48. The rebuilding of essential rule of law institutions should have the most immediate priority in situations of transition from conflict to peace if the protection of civilians is to be ensured. This is not a role that can be performed by military forces alone. It requires civilian justice experts backed by civilian police. In the absence of adequate local capacity, rapid deployment of international civilian law enforcement and criminal justice experts is vital. UNDP is building capacity and supporting reforms to justice and security institutions, for example in Afghanistan, Kosovo, El Salvador, Rwanda, Guatemala and Haiti. In areas where the United Nations has the mandate to provide an interim administration, such as Kosovo and Timor-Leste, it has been able to provide such international support to the local judiciary and other structures of government. In Afghanistan, for instance, OHCHR has been supporting the United Nations Assistance Mission in Afghanistan (UNAMA) in building the capacity of the independent Afghan national human rights commission, which focuses on monitoring and investigation, human rights education, women’s rights and transitional justice.
49. It is important to draw a distinction between punitive and restorative justice. The work of the various international tribunals, as well as national courts, falls into the former category. Restorative justice, which can be seen as including the return of refugees and displaced persons to their former places of residence in safety and dignity, coupled with the full restoration of national protection, is equally important to the transition to peace and recovery. The right to return, applicable to all citizens and former habitual residents, as well as the restitution of property, housing and land, are of key importance. Indeed, the resolution of property and housing issues before and subsequent to return is often vital to political stability, economic security, the protection of human rights and the establishment and strengthening of the rule of law.
50. The demand for justice and accountability must be balanced with the political pressures to move forward, away from the conflict, based on new alliances and agreements. Reconciliation between former combatants, whether internal or external, can be as important as justice for longer-term stability. This has been the experience of Timor-Leste.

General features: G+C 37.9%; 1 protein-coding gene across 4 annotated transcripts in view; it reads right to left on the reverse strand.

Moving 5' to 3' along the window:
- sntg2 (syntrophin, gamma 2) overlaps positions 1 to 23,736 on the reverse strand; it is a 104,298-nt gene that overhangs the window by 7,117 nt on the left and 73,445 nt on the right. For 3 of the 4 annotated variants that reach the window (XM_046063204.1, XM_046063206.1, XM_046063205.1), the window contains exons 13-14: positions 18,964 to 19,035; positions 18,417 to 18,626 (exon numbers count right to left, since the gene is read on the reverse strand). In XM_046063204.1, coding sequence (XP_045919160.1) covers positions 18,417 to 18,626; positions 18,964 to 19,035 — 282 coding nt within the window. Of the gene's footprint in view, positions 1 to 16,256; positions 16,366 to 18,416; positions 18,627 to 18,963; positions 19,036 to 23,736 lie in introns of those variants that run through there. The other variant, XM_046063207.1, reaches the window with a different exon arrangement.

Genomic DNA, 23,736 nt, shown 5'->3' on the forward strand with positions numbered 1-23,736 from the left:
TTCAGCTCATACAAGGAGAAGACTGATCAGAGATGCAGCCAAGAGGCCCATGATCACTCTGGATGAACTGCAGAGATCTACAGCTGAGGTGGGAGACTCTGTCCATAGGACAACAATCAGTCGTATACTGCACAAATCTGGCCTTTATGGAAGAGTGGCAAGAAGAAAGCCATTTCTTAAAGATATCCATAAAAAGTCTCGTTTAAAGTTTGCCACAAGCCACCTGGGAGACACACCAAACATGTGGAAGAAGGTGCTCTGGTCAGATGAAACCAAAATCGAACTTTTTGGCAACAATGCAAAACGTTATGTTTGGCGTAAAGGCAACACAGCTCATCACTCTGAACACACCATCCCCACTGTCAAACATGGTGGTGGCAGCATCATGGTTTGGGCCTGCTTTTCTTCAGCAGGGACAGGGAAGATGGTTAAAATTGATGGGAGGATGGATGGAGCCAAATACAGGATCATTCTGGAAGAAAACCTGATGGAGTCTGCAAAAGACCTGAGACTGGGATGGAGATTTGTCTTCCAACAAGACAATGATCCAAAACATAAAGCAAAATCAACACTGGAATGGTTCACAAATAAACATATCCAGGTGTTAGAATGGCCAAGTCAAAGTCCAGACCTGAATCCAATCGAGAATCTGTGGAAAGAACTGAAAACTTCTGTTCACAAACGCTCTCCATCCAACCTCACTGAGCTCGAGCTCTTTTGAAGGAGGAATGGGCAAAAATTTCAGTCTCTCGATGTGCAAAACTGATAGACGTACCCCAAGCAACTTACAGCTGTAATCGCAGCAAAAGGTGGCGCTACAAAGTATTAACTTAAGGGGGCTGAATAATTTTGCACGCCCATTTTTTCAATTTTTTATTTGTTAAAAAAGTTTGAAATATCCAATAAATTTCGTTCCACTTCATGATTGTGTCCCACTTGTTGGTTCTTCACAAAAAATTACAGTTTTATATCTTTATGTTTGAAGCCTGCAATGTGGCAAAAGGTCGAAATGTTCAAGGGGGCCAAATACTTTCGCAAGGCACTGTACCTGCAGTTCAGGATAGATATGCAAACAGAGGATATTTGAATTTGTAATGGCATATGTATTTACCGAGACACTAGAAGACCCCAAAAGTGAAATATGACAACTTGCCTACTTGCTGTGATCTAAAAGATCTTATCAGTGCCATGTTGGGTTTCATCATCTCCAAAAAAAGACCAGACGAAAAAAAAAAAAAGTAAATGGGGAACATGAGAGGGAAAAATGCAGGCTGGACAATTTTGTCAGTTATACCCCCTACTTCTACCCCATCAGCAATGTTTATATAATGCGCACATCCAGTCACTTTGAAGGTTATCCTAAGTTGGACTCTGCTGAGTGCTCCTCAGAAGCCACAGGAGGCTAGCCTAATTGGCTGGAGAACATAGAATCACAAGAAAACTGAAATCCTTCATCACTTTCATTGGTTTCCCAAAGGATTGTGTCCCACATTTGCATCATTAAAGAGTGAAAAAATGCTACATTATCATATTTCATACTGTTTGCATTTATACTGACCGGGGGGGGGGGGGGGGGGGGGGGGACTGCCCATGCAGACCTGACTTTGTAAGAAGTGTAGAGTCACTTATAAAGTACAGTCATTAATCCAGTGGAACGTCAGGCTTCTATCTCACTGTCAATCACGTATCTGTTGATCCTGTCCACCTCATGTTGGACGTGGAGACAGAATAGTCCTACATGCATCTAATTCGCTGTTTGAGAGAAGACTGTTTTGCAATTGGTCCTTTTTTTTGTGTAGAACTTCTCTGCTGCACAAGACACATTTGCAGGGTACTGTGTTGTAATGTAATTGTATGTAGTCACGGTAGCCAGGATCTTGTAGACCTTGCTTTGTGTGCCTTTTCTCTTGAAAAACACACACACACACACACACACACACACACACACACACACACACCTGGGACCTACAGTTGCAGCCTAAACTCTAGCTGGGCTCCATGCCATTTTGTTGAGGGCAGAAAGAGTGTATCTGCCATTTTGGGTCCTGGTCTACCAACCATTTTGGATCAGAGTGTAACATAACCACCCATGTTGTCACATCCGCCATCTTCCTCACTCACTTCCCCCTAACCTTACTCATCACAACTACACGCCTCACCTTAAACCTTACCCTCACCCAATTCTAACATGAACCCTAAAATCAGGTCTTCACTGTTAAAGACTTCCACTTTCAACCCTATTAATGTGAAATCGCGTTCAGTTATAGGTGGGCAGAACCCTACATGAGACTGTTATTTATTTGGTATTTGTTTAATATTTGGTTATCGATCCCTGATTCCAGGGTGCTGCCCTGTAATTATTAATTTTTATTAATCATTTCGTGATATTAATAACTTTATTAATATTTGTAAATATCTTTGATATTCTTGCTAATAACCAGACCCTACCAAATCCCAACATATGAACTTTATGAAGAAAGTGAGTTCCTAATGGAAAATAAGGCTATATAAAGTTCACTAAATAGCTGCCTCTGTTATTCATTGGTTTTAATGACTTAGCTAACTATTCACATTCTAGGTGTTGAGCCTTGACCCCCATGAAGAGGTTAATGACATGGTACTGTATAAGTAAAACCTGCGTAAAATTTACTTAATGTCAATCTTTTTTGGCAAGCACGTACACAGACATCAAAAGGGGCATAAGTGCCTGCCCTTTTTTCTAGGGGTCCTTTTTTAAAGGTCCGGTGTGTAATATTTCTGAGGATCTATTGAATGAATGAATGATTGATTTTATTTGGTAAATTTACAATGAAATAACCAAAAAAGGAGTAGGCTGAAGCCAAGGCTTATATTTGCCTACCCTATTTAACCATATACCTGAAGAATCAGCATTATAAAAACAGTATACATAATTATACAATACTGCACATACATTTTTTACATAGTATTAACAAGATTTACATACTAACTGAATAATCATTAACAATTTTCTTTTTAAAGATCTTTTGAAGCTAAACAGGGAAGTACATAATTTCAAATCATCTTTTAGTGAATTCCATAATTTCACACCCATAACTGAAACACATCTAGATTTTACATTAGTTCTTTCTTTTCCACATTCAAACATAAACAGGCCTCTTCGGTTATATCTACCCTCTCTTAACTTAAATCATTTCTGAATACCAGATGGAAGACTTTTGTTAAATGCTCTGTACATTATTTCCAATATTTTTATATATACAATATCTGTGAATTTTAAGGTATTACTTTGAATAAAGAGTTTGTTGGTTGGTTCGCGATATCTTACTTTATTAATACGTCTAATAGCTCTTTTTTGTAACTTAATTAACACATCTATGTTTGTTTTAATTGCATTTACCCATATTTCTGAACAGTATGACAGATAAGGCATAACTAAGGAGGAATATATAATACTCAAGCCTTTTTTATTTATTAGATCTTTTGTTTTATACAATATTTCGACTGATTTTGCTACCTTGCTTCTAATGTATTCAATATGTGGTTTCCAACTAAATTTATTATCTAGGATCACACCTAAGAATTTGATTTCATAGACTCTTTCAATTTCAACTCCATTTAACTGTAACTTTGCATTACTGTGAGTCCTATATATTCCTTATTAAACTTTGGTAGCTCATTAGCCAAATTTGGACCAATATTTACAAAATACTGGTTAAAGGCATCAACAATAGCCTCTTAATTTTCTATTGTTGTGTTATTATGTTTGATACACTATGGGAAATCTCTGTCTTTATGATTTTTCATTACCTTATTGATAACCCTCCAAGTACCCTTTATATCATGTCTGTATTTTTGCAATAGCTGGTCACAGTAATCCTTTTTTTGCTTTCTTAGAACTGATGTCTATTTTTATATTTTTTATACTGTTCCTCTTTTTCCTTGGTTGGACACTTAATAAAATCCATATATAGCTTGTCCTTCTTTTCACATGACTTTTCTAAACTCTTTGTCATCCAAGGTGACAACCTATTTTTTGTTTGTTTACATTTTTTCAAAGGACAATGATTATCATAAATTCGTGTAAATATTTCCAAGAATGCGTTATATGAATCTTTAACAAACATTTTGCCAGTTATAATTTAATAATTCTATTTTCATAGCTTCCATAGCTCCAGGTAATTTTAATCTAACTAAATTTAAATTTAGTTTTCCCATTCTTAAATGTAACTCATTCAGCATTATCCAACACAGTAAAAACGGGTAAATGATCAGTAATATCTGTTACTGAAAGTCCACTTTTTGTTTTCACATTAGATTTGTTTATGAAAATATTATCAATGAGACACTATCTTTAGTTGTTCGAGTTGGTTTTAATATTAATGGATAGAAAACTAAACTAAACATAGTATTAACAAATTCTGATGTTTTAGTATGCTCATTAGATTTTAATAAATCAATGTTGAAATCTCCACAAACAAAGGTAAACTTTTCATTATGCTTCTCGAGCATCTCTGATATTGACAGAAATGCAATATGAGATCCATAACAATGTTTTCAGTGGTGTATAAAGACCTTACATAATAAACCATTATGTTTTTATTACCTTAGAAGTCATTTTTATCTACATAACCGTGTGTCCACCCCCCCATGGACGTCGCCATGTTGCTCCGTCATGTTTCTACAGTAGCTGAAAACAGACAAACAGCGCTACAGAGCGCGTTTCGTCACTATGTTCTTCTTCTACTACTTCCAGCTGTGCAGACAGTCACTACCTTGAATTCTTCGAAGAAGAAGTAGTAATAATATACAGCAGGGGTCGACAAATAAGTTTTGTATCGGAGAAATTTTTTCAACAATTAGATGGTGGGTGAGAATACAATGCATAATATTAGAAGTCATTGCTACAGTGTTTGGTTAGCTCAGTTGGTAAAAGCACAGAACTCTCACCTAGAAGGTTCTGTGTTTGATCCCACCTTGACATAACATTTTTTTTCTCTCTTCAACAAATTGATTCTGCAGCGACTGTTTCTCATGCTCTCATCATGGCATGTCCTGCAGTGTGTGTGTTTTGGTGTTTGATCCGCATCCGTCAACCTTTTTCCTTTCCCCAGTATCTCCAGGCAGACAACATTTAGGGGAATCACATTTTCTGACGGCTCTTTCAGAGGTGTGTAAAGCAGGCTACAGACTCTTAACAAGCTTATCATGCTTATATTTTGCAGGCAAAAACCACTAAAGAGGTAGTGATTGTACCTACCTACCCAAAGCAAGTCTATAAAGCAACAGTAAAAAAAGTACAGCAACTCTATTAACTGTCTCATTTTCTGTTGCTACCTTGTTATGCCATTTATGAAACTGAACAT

51. There are, however, no reconciliation templates. Each situation has unique requirements. Timing is also critical. Kosovars found it impossible to discuss reconciliation in the period following the departure of the Serbs, and in Timor-Leste its leaders spoke of reconciliation soon after Indonesia’s withdrawal. In Timor-Leste there was also a significant effort made to strike an appropriate balance between prosecuting some perpetrators of serious abuse while reintegrating lesser offenders. The Commission for Reception, Truth and Reconciliation is a complementary measure, with the objective of truth-telling and community based reconciliation, possibly with compensation, by lesser offenders. With assistance from OHCHR, Sierra Leone has also established a similar structure with its Special Court and the Truth and Reconciliation Commission. These complementary mechanisms serve a valuable function, by beginning the process of reviewing the past truthfully, thus combining the imperatives of justice and reconciliation. Moreover, by recognizing and involving women and children in their work, these particular bodies have been able to put in place special procedures, thereby facilitating the successful reintegration of women and children. Justice and truth-seeking mechanisms also offer opportunities to combine internationally-mandated prosecution processes with more traditional mechanisms of confession, reparation and acceptance by the community. At the same time, further comparative analysis of such functions by the international community is needed.
52. Justice and reconciliation must work together to address the underlying causes of conflict and to prevent possibly violent retribution. Local actors should be involved from the outset in the process of reconciliation and in reforming and restoring the justice system. Reconciliation efforts may begin even in the midst of conflict and need to be undertaken in a culturally sensitive way. Education in conflict and post-conflict situations can provide a window of opportunity for building tolerance and social justice in communities.
53. To summarize, the practical recommendations that address the needs of rule of law, justice and reconciliation and thereby provide better protection for civilians in conflict, it is necessary: